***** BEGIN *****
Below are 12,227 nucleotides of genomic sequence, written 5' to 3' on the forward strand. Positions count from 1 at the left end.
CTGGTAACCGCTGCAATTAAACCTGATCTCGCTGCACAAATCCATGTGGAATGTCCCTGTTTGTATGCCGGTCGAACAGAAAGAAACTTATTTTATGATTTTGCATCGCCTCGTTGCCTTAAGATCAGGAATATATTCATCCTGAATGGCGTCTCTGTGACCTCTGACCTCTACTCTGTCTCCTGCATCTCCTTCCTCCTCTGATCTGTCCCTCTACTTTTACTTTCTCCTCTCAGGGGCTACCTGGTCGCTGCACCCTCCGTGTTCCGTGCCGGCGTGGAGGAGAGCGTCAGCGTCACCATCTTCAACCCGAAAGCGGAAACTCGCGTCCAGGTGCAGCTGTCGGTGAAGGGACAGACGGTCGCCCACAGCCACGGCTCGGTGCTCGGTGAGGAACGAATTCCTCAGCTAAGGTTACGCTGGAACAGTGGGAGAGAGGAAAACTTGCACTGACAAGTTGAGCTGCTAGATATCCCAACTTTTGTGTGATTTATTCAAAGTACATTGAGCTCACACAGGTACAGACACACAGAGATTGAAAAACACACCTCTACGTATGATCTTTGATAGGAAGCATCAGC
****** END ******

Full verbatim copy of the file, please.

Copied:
Below are 12,227 nucleotides of genomic sequence, written 5' to 3' on the forward strand. Positions count from 1 at the left end.
CTGGTAACCGCTGCAATTAAACCTGATCTCGCTGCACAAATCCATGTGGAATGTCCCTGTTTGTATGCCGGTCGAACAGAAAGAAACTTATTTTATGATTTTGCATCGCCTCGTTGCCTTAAGATCAGGAATATATTCATCCTGAATGGCGTCTCTGTGACCTCTGACCTCTACTCTGTCTCCTGCATCTCCTTCCTCCTCTGATCTGTCCCTCTACTTTTACTTTCTCCTCTCAGGGGCTACCTGGTCGCTGCACCCTCCGTGTTCCGTGCCGGCGTGGAGGAGAGCGTCAGCGTCACCATCTTCAACCCGAAAGCGGAAACTCGCGTCCAGGTGCAGCTGTCGGTGAAGGGACAGACGGTCGCCCACAGCCACGGCTCGGTGCTCGGTGAGGAACGAATTCCTCAGCTAAGGTTACGCTGGAACAGTGGGAGAGAGGAAAACTTGCACTGACAAGTTGAGCTGCTAGATATCCCAACTTTTGTGTGATTTATTCAAAGTACATTGAGCTCACACAGGTACAGACACACAGAGATTGAAAAACACACCTCTACGTATGATCTTTGATAGGAAGCATCAGC